Wills and estate planning

Making a Will that's right for you

CGT on Chattels & Wasting Assets

People often worry about paying CGT on gains above the annual allowance (£10,600) on the sale or gift of investments, and second homes or buy to let property. Bigger gains can be “held over” when assets are transferred into a discretionary Trust, but that has become less attractive with gifts into Trust bearing Inheritance Tax at 20% over the £325,000 nil rate band threshold.

What are not so well known are the CGT exemptions for “alternative investments” such as  “chattels” and “wasting assets” as long as you are not trading in them.

Cheap life cover - the cost of delay?

Thanks to EU edicts to eliminate “discrimination” by “gender neutralising”, the cost of life insurance is likely to increase significantly from 31 December 2012. Insurers will not be able to set differential premiums for men and women, based on life expectancy and health, as they have done for hundreds of years. This may increase the cost of protection cover for women in particular, while for men the cost of income protection may also increase.

Contributing to Grandchildren’s Education

Older clients often want to talk about helping with the cost of grandchildren’s education, and the question may be raised – what about setting up a Trust?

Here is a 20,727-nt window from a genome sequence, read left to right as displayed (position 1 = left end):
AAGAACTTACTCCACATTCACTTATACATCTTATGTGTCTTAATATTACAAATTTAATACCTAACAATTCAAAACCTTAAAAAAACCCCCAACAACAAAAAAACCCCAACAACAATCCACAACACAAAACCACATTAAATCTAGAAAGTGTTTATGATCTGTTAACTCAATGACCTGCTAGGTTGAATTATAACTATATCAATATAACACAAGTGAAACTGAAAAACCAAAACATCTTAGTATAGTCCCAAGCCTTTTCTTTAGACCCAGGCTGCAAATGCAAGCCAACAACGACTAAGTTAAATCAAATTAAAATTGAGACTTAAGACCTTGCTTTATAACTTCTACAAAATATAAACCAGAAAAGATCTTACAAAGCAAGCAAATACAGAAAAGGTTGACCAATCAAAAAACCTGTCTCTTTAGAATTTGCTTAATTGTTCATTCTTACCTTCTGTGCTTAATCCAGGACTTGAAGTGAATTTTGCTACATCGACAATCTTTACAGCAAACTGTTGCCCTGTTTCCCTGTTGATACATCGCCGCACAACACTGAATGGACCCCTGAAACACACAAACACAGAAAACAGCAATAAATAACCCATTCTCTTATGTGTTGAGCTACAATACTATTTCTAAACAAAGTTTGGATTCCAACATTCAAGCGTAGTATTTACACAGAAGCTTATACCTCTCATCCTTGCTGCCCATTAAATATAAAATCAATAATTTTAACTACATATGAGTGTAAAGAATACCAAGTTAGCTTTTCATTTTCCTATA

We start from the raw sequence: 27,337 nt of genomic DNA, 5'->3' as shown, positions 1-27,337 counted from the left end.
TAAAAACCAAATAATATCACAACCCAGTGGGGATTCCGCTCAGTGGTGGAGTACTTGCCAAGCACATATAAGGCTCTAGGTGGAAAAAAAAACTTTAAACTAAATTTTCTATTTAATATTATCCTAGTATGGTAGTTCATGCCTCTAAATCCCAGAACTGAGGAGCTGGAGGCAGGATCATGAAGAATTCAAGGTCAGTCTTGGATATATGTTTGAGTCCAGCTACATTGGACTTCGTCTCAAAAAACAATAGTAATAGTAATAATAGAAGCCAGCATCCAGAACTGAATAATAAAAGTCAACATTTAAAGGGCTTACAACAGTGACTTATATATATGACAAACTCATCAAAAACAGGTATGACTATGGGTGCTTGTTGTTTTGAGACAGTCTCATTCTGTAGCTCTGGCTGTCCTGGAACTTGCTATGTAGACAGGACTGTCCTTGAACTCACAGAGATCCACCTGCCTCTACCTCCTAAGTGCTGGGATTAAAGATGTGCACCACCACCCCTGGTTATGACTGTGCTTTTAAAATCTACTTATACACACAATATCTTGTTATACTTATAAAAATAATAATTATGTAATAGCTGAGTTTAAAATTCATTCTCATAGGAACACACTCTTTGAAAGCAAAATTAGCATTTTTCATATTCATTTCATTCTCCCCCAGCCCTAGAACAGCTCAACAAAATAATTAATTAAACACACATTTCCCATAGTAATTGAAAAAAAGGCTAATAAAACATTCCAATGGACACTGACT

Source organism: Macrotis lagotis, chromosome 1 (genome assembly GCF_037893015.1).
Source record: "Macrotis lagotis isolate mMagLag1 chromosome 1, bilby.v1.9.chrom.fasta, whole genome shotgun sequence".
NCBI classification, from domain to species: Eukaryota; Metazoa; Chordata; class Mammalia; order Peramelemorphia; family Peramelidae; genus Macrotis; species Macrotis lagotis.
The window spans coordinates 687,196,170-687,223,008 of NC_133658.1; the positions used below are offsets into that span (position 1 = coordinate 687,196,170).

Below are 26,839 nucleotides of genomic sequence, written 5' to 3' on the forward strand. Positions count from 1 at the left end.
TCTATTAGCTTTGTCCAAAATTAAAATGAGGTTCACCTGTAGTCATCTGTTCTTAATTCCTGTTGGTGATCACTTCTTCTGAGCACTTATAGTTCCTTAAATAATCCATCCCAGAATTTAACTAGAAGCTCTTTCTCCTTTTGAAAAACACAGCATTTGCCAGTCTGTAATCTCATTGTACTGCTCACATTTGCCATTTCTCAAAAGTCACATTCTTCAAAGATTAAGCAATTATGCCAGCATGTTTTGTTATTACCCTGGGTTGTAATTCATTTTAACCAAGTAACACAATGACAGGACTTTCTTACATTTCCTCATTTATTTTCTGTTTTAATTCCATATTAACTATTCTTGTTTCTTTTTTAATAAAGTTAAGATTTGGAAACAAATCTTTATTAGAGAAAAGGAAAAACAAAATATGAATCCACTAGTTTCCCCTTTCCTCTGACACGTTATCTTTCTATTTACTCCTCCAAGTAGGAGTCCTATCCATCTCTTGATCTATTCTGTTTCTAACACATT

An “Accumulation and Maintenance” (A&M) Trust was a conventional answer up to about 5 years ago, for those who had the funds, but changes to the taxation of trusts over the past few years have reduced their attractions. However, there are alternatives such as a “Bare Trust”.

Intestacy

Introduction

Many people die without making a will.  Depending on the size of their estate and which of their near relatives survive, dying intestate may have undesirable results.  A surviving spouse or civil partner may find they are sharing the estate with distant relatives of the deceased who are not only already well provided for, but may have had little contact with the deceased for some time.

Guide to Pre-Owned Assets Tax

What is POAT?

POAT is an income tax levied since 6th April 2005 on the value of benefits still enjoyed in respect of assets which you gave away as long ago as 18th March 1986. It was introduced to catch people who undertook “artificial” Inheritance Tax (IHT) planning exercises, legitimately and successfully at the time, and to deter people from attempts to avoid IHT in future, particularly in relation to houses which they continue to “occupy”.

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